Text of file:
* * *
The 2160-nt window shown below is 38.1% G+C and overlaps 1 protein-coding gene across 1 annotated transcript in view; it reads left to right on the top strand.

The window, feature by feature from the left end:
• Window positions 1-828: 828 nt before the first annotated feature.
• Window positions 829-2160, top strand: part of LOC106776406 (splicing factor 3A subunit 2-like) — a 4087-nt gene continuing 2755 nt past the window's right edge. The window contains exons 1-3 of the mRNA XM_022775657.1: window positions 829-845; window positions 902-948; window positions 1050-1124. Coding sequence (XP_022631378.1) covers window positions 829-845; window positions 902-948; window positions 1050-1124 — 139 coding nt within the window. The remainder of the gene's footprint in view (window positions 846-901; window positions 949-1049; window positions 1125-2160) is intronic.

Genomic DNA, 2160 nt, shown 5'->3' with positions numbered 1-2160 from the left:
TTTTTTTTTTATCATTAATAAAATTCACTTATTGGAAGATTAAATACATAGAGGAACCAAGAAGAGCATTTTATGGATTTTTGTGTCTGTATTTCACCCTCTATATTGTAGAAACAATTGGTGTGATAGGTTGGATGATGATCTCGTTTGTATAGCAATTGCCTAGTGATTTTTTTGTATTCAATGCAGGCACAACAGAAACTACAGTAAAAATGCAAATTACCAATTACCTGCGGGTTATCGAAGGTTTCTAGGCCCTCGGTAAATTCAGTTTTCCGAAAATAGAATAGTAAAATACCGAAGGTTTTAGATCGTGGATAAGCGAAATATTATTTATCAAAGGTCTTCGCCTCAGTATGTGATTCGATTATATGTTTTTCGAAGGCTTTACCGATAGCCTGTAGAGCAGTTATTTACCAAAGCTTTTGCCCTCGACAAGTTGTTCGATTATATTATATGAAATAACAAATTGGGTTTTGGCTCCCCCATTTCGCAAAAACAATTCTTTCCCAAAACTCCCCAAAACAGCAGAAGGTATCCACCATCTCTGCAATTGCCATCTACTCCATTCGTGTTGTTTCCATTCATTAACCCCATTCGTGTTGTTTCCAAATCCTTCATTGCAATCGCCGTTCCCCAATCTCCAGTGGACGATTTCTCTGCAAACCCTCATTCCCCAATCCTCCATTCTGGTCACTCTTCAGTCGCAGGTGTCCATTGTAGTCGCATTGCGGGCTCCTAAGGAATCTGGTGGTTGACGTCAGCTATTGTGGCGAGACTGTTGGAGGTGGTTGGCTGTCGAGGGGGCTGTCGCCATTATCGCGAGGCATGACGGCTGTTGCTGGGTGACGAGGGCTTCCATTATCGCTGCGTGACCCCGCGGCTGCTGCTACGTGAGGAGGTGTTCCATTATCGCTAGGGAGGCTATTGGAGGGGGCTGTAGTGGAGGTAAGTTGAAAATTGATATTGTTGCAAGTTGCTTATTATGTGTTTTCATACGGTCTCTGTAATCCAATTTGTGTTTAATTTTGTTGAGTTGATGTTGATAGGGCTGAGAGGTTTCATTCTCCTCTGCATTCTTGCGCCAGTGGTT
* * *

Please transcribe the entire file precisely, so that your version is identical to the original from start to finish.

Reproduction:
The 2160-nt window shown below is 38.1% G+C and overlaps 1 protein-coding gene across 1 annotated transcript in view; it reads left to right on the top strand.

The window, feature by feature from the left end:
• Window positions 1-828: 828 nt before the first annotated feature.
• Window positions 829-2160, top strand: part of LOC106776406 (splicing factor 3A subunit 2-like) — a 4087-nt gene continuing 2755 nt past the window's right edge. The window contains exons 1-3 of the mRNA XM_022775657.1: window positions 829-845; window positions 902-948; window positions 1050-1124. Coding sequence (XP_022631378.1) covers window positions 829-845; window positions 902-948; window positions 1050-1124 — 139 coding nt within the window. The remainder of the gene's footprint in view (window positions 846-901; window positions 949-1049; window positions 1125-2160) is intronic.

Genomic DNA, 2160 nt, shown 5'->3' with positions numbered 1-2160 from the left:
TTTTTTTTTTATCATTAATAAAATTCACTTATTGGAAGATTAAATACATAGAGGAACCAAGAAGAGCATTTTATGGATTTTTGTGTCTGTATTTCACCCTCTATATTGTAGAAACAATTGGTGTGATAGGTTGGATGATGATCTCGTTTGTATAGCAATTGCCTAGTGATTTTTTTGTATTCAATGCAGGCACAACAGAAACTACAGTAAAAATGCAAATTACCAATTACCTGCGGGTTATCGAAGGTTTCTAGGCCCTCGGTAAATTCAGTTTTCCGAAAATAGAATAGTAAAATACCGAAGGTTTTAGATCGTGGATAAGCGAAATATTATTTATCAAAGGTCTTCGCCTCAGTATGTGATTCGATTATATGTTTTTCGAAGGCTTTACCGATAGCCTGTAGAGCAGTTATTTACCAAAGCTTTTGCCCTCGACAAGTTGTTCGATTATATTATATGAAATAACAAATTGGGTTTTGGCTCCCCCATTTCGCAAAAACAATTCTTTCCCAAAACTCCCCAAAACAGCAGAAGGTATCCACCATCTCTGCAATTGCCATCTACTCCATTCGTGTTGTTTCCATTCATTAACCCCATTCGTGTTGTTTCCAAATCCTTCATTGCAATCGCCGTTCCCCAATCTCCAGTGGACGATTTCTCTGCAAACCCTCATTCCCCAATCCTCCATTCTGGTCACTCTTCAGTCGCAGGTGTCCATTGTAGTCGCATTGCGGGCTCCTAAGGAATCTGGTGGTTGACGTCAGCTATTGTGGCGAGACTGTTGGAGGTGGTTGGCTGTCGAGGGGGCTGTCGCCATTATCGCGAGGCATGACGGCTGTTGCTGGGTGACGAGGGCTTCCATTATCGCTGCGTGACCCCGCGGCTGCTGCTACGTGAGGAGGTGTTCCATTATCGCTAGGGAGGCTATTGGAGGGGGCTGTAGTGGAGGTAAGTTGAAAATTGATATTGTTGCAAGTTGCTTATTATGTGTTTTCATACGGTCTCTGTAATCCAATTTGTGTTTAATTTTGTTGAGTTGATGTTGATAGGGCTGAGAGGTTTCATTCTCCTCTGCATTCTTGCGCCAGTGGTT